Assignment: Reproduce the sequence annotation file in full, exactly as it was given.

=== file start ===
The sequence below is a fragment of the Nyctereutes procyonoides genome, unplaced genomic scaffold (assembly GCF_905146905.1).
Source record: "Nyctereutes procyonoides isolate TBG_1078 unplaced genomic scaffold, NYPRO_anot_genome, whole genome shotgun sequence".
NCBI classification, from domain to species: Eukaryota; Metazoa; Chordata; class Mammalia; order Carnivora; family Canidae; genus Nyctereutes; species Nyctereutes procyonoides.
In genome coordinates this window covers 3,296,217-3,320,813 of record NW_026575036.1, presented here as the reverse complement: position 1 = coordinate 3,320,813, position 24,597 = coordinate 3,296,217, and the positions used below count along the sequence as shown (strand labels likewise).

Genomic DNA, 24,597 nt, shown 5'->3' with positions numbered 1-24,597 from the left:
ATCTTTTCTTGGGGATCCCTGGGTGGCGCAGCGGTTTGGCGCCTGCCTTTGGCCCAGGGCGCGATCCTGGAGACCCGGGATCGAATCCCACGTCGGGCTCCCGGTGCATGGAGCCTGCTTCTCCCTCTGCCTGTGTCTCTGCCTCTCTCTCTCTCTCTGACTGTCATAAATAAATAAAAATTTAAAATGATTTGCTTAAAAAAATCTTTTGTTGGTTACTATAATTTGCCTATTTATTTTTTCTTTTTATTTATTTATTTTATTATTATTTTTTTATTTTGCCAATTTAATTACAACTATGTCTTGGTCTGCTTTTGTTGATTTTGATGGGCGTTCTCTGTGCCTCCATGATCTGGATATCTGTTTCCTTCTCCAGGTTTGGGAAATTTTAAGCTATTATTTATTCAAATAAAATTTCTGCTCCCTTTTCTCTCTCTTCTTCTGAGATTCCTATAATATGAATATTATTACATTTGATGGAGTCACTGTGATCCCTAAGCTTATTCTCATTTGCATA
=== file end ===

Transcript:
The sequence below is a fragment of the Nyctereutes procyonoides genome, unplaced genomic scaffold (assembly GCF_905146905.1).
Source record: "Nyctereutes procyonoides isolate TBG_1078 unplaced genomic scaffold, NYPRO_anot_genome, whole genome shotgun sequence".
NCBI classification, from domain to species: Eukaryota; Metazoa; Chordata; class Mammalia; order Carnivora; family Canidae; genus Nyctereutes; species Nyctereutes procyonoides.
In genome coordinates this window covers 3,296,217-3,320,813 of record NW_026575036.1, presented here as the reverse complement: position 1 = coordinate 3,320,813, position 24,597 = coordinate 3,296,217, and the positions used below count along the sequence as shown (strand labels likewise).

Genomic DNA, 24,597 nt, shown 5'->3' with positions numbered 1-24,597 from the left:
ATCTTTTCTTGGGGATCCCTGGGTGGCGCAGCGGTTTGGCGCCTGCCTTTGGCCCAGGGCGCGATCCTGGAGACCCGGGATCGAATCCCACGTCGGGCTCCCGGTGCATGGAGCCTGCTTCTCCCTCTGCCTGTGTCTCTGCCTCTCTCTCTCTCTCTGACTGTCATAAATAAATAAAAATTTAAAATGATTTGCTTAAAAAAATCTTTTGTTGGTTACTATAATTTGCCTATTTATTTTTTCTTTTTATTTATTTATTTTATTATTATTTTTTTATTTTGCCAATTTAATTACAACTATGTCTTGGTCTGCTTTTGTTGATTTTGATGGGCGTTCTCTGTGCCTCCATGATCTGGATATCTGTTTCCTTCTCCAGGTTTGGGAAATTTTAAGCTATTATTTATTCAAATAAAATTTCTGCTCCCTTTTCTCTCTCTTCTTCTGAGATTCCTATAATATGAATATTATTACATTTGATGGAGTCACTGTGATCCCTAAGCTTATTCTCATTTGCATA